Egyptian Arabic Dictionary

the Hegriya Calendar

One of the many things that confuses Europeans who live in Egypt is that Muslim religious festivals are a on different date every year. The reason for this is that Muslims use the higriya هـِجر ِيـَة calendar for religious matters, and the miladiya مـِلـَد ِيـَة calendar for secular matters. Egypt's copts use yet another calendar!

The higriya calendar is a lunar calendar that starts from the Prophet Mohammed's emigration from Mecca to Medina. The moon orbits the earth every 27.32 days, but when you factor in the movement of the sun, the time between new moons is, on average, 29.53 days. With twelve lunar months of 29.53 days, you get 354 days in a year.

The miladiya calendar is a solar calendar (365 and a quarter days) that starts from the birth of Christ. You may wonder why Muslims use this as reference for anything, but Muslims respect Christ as a prophet, like Moses before him.

That means that there is a difference between the miladiya and higriya calendars of 10 to 12 days per year, depending on astronomical factors, so religious festivals are earlier by this much every year. For example, in Egypt, Ramadan ended on 30Aug in 2011, 19Aug in 2012 and 8Aug in 2013.

Accurate dates are important for agriculture, navigation and religion. Without sophisticated equipment, astronomical events are the easiest way to measure the passage of time. The Egpytians have been have using solar events since 4200BC, the Mayans since 3000BC, and Stonehenge was erected in 2500BC.

The Western calendar is a solar calendar, with 365 days a year apart from leap years. The first version, the Julian calendar, was set up by Julius Caesar in 45BC. He wanted a month named after himself, and chose a summer month so that the weather would be nice during his month. To do this, he inserted his month in the middle of the year and moved subsequent months on one. His successor, Augustus Caesar, did the same, so the months after July and August are offset by two. Thus, septem is the latin for seven, but September is the ninth month. Likewise, decem is the latin for ten, yet December is the twelfth month.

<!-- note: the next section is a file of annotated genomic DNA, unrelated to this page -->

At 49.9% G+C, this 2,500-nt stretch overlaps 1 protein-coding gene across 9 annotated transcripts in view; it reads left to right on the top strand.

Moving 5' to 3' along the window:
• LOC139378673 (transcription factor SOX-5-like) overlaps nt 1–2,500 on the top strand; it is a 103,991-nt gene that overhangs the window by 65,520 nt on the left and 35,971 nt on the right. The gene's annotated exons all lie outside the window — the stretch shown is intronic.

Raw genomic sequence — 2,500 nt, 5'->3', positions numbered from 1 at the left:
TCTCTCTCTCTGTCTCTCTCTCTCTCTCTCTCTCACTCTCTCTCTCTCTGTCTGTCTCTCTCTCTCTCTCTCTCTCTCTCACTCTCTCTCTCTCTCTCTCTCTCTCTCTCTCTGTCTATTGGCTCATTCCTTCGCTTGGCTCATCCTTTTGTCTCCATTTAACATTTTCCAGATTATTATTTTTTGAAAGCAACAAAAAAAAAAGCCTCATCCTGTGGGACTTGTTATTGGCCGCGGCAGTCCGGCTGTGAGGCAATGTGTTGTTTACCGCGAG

365 days and leap year every four years is nearly good enough, but over time the astronomical year was slipping compared to the calendar year. In Persia, Sultan Jalal set up a committee to work out how to deal with this problem, and they published the Jalali calendar in 1079.

The principal member of the committee was Sultan Jalal's equivalent of Leonardo da Vinci, Omar Khayam: astronomer, engineer, poet and all-round boffin. He calculated that the actual period of a year was 365.24219858156 days- significantly more accurate than any measurements taken in Western Europe during the next five hundred years. Omar Khayam is better known for his poems the Rubaiyat... and probably even better known for the Egyptian wine named after him.

Europe was going through the dark ages at that time, and so it was not until the 16th century that the catholic authorities had spotted the same problem, because Easter was slowly drifting away from its traditional time of the spring equinox. Pope Gregory XIII set up a committee to decide what to do. They eventually settled on a calendar created by an astronomer called Lilius, who died six years earlier. His plan was basically the same as the one proposed by Eratosthenes in 270BC, which involved skipping a leap year three centuries out of four.

In 1582, Pope Gregory approved the committee's proposals and named the calendar after himself. They agreed to adjust the date to correct for errors up till then, and then use Lilius' plan to prevent further slippage. They also agreed to move Christmas forward by 13 days: it is not clear why they felt that this was necessary.

The Gregorian calendar was adopted quickly though most of western Europe, however Greece did not accept it until 1923. It is also now the basis of the miladiya calendar.

To this day, the Greek and Russian Orthodox churches and the Egyptian Coptic church have not accepted the change to the date of Christmas, and continue to use the Julian calendar and celebrate Christmas on the 7th January, the date originally selected by Constantine, the first Christian Roman emperor in 325 AD

Mike Green 13Dec2015

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